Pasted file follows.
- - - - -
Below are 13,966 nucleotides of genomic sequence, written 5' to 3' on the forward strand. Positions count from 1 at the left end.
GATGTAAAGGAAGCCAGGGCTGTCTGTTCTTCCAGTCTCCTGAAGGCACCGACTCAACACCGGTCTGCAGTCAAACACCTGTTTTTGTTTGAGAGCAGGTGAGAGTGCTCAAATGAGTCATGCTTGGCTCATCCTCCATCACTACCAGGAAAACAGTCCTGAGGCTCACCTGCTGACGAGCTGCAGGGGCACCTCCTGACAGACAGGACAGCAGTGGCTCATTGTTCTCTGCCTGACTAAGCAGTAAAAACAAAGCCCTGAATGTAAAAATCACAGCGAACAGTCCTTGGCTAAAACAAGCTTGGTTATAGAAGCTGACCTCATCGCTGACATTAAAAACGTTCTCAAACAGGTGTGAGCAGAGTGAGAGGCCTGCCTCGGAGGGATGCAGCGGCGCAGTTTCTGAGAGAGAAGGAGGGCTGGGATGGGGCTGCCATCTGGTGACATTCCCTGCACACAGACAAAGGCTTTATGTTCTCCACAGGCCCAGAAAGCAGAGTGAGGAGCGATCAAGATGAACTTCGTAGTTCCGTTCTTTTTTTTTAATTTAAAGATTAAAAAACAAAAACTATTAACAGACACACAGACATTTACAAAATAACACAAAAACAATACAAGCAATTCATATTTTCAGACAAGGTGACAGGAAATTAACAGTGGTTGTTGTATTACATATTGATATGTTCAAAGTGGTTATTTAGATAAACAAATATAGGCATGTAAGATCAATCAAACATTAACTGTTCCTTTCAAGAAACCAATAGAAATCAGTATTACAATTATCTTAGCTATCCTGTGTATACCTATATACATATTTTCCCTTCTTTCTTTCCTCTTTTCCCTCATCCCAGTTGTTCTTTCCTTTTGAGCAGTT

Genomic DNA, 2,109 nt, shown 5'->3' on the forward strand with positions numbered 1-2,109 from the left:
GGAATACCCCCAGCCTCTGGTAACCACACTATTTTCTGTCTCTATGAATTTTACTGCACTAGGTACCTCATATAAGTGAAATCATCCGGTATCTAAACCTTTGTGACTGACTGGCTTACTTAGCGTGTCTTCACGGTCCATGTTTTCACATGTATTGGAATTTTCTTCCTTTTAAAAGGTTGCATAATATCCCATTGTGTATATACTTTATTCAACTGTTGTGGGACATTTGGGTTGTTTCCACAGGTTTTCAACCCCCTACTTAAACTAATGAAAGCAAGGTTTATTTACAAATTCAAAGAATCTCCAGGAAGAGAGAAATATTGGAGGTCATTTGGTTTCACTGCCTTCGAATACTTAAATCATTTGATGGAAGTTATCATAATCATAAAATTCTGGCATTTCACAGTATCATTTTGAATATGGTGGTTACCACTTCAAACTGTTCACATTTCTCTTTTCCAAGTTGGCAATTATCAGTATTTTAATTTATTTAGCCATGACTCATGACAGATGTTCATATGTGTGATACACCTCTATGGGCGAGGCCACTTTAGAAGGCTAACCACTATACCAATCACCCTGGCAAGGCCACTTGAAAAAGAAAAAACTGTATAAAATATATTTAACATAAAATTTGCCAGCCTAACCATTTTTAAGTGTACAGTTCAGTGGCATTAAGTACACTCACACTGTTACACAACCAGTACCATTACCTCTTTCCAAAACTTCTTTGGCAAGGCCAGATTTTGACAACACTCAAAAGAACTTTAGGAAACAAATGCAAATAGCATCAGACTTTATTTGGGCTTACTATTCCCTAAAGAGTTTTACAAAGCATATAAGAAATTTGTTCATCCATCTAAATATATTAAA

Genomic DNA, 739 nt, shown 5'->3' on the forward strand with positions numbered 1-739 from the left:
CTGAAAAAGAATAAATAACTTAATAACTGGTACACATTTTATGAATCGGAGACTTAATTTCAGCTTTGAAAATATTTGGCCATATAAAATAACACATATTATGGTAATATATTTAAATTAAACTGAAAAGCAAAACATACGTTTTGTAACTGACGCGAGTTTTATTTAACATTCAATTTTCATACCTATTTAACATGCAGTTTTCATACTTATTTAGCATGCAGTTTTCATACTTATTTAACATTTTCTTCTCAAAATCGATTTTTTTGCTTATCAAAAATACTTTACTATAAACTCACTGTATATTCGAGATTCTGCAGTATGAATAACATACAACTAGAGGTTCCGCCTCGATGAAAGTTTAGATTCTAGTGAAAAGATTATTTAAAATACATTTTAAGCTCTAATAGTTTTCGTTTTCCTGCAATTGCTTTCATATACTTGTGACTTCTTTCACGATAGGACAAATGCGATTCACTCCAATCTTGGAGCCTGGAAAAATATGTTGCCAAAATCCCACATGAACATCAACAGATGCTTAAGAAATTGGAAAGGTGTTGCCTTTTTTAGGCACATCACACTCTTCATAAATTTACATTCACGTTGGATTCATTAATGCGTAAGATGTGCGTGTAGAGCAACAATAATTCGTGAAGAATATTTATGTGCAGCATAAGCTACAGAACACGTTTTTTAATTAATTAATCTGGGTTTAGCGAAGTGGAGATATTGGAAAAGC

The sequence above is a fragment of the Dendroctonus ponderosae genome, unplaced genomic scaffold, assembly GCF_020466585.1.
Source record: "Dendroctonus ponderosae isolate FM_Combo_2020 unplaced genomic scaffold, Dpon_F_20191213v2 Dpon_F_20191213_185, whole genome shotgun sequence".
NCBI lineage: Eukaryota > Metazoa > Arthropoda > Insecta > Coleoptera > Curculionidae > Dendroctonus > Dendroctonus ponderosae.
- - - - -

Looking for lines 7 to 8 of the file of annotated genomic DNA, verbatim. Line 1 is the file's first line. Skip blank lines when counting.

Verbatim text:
The sequence above is a fragment of the Dendroctonus ponderosae genome, unplaced genomic scaffold, assembly GCF_020466585.1.
Source record: "Dendroctonus ponderosae isolate FM_Combo_2020 unplaced genomic scaffold, Dpon_F_20191213v2 Dpon_F_20191213_185, whole genome shotgun sequence".